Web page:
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Arc of Northwest Indiana closing all 22 group homes

Updated: October 3, 2013 5:39PM

The Arc of Northwest Indiana will shut down its 22 supervised living group homes on Thursday and move the 90 residents of those homes to other facilities, agency officials said Wednesday.

That decision also means 120 Arc of Northwest Indiana employees who had worked in those homes are being laid off, agency spokeswoman Sue Crisman said.

The situation arose when the Indiana Family and Social Services Administration became aware of several health and safety issues in the facilities a few weeks ago, FSSA Communications Director Jim Gavin said.

Three homes were decertified by the Indiana Department of Health and, at the behest of the FSSA, the Arc of Northwest Indiana made personnel changes and brought in the Arc of Northeast Indiana for help and oversight, Gavin said.

A problem with providing adequate nursing services at the group homes was the main factor behind the move, Crisman said. Gavin said several clients were removed from homes to receive acute health care services.

“During the last several weeks, the Arc of Northwest Indiana board of directors had been making significant changes” in the operation of the group homes, but it was not enough, Crisman said.

“Changes were made in staff, new people were brought in to run them, but there were still a number of challenges.”

After state officials and clinical staff had been on site for a few weeks, Gavin said they realized the severity of the problems meant that ARC clients needed to be removed as soon as possible from the homes.

“We’ve made arrangements for them to stay with their families in Northwest Indiana if it’s possible,” Gavin said.

While the state Department of Health oversees facilities, the FSSA places residents in homes.

Residents will be moved to several homes, some as far away as Indianapolis and Fort Wayne, but Arc of Indiana Executive Director John Dickerson could not provide the exact number. The placements are intended to be temporary but could be permanent depending on how the families involved feel about the situation.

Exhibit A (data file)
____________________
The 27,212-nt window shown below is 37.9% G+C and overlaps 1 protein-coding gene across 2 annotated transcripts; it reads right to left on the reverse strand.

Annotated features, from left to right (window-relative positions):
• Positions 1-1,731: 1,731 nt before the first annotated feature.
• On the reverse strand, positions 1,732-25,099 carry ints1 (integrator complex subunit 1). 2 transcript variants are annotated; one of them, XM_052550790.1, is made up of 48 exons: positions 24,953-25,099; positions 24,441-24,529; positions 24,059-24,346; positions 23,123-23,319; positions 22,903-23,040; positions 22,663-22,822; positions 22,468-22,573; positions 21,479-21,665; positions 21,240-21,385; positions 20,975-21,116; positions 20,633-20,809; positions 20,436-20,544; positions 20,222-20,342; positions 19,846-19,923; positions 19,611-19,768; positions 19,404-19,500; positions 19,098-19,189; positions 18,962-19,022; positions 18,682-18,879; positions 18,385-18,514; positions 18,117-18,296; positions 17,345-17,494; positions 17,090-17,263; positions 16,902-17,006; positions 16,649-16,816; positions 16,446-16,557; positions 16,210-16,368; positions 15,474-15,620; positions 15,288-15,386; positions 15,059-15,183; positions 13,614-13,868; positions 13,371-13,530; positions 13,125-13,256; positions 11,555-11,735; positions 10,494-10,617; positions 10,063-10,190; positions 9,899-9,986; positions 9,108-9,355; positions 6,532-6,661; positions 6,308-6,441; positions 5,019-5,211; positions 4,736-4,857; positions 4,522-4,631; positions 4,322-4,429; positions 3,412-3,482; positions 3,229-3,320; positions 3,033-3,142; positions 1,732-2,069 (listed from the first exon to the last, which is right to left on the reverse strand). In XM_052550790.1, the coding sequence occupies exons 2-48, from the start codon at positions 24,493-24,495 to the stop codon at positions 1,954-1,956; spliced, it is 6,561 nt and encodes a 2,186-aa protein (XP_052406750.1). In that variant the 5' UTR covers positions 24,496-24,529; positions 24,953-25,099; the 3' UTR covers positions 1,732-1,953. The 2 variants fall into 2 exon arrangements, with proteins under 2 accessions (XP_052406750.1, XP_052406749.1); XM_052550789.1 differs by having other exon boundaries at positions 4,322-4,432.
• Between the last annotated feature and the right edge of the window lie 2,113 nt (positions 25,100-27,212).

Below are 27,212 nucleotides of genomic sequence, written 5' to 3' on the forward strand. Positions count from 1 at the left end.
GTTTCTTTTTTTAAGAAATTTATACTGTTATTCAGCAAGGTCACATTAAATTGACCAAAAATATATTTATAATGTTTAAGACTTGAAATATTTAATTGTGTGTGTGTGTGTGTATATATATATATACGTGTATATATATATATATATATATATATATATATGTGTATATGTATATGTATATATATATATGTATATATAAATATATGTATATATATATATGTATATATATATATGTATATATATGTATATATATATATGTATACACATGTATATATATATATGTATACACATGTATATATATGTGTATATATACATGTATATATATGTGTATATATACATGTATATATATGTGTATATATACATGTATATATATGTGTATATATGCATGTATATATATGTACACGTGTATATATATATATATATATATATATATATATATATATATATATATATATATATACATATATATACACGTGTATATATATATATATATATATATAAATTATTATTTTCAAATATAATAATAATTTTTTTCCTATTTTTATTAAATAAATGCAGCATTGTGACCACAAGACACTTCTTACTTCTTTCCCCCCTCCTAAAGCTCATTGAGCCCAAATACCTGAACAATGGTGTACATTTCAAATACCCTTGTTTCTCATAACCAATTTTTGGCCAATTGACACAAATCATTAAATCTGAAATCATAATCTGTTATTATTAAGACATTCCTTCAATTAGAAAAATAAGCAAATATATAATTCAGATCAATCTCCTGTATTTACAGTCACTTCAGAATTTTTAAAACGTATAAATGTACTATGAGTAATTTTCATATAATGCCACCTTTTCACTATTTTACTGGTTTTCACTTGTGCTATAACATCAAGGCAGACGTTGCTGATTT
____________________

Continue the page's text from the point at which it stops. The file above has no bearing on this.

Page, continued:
“We’ve been working to make plans they will be comfortable with,” Dickerson said.

There was “concern about the overall health and safety” of residents,” Dickerson said. “The agency had a really difficult time staffing nurses.”

While the Arc of Northwest Indiana is closing all its group homes, its other programs will continue, Crisman said, including Medicaid waiver housing, day programs and employment training.

David Stupay, president and CEO of Opportunity Enterprises in Valparaiso, said his agency was approached on Monday by the Division of Disability and Rehabilitative Services to provide services to those who will no longer be receiving services from Arc of Northwest Indiana. He said OE has secured housing for nine adults with disabilities and will move them into OE locations across Porter County on Thursday.

“Our philosophy has always been to provide the highest quality services to those who need them the most,” Stupay said.

OE has also been approached directly by families that are seeking services for their loved ones with disabilities displaced by the changes at Arc. He said the OE team has compiled a waiting list and will begin providing services to these individuals as soon as possible. Anyone interested in securing services for a loved one can contact Stephanie Calabro at or (219) 464-9621, Ext. 287.

— Staff writer Teresa Auch Schultz contributed to this report.

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